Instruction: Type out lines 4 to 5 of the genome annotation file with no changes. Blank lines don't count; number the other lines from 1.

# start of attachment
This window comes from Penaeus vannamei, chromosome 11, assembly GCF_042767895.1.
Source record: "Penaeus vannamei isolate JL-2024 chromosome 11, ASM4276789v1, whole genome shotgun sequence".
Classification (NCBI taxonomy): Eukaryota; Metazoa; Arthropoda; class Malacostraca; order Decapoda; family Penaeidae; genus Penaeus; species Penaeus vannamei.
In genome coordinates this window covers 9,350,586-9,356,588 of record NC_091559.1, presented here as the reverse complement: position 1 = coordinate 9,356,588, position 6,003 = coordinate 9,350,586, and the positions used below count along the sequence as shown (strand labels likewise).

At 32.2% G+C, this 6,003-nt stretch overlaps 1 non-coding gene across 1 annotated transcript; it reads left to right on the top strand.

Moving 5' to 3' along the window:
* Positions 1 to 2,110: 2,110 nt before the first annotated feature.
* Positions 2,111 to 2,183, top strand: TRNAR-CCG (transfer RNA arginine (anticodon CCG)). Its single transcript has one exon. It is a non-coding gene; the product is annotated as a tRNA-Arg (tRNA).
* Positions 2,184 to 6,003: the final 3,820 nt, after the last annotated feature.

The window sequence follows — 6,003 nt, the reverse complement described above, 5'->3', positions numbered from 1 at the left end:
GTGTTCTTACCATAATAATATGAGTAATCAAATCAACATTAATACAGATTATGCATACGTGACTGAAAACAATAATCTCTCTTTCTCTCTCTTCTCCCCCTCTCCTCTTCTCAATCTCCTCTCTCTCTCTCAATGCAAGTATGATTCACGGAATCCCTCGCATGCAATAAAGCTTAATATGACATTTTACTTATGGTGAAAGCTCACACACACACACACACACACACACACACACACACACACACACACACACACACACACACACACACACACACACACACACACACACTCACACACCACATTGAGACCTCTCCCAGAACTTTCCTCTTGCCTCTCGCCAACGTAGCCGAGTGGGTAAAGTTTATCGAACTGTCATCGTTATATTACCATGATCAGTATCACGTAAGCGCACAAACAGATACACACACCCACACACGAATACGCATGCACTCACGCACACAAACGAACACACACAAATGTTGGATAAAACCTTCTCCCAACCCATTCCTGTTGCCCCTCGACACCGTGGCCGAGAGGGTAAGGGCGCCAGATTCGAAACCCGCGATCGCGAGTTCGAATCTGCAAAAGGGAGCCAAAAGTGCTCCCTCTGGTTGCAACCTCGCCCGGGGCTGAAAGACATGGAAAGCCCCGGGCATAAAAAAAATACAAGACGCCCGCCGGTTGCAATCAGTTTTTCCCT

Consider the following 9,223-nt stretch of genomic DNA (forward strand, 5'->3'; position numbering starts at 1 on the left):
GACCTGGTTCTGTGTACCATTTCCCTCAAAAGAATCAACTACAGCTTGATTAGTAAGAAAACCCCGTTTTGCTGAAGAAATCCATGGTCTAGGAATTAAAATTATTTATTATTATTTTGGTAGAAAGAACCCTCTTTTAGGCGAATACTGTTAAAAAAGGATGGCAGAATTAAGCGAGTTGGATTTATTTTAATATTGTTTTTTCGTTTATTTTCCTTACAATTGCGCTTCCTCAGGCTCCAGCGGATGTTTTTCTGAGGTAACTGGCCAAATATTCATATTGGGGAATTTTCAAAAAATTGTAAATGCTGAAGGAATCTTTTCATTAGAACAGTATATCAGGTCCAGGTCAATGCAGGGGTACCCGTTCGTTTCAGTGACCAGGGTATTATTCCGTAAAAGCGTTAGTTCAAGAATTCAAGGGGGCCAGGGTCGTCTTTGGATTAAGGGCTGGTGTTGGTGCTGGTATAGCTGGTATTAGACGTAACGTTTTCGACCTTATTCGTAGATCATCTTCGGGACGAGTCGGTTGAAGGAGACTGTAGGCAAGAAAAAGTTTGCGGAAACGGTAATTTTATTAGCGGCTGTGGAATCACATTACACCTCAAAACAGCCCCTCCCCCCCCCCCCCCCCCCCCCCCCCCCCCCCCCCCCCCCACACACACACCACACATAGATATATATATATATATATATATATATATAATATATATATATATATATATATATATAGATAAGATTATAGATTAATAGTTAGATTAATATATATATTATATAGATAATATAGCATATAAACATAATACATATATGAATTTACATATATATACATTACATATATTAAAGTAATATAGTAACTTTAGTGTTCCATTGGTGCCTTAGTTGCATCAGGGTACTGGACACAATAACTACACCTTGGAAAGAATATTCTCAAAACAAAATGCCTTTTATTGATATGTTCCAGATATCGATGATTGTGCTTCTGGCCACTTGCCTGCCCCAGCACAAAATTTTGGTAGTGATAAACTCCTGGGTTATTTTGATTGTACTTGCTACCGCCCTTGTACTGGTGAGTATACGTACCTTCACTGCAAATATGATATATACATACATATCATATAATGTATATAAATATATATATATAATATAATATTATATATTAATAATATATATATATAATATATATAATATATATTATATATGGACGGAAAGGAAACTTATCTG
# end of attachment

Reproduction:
In genome coordinates this window covers 9,350,586-9,356,588 of record NC_091559.1, presented here as the reverse complement: position 1 = coordinate 9,356,588, position 6,003 = coordinate 9,350,586, and the positions used below count along the sequence as shown (strand labels likewise).

At 32.2% G+C, this 6,003-nt stretch overlaps 1 non-coding gene across 1 annotated transcript; it reads left to right on the top strand.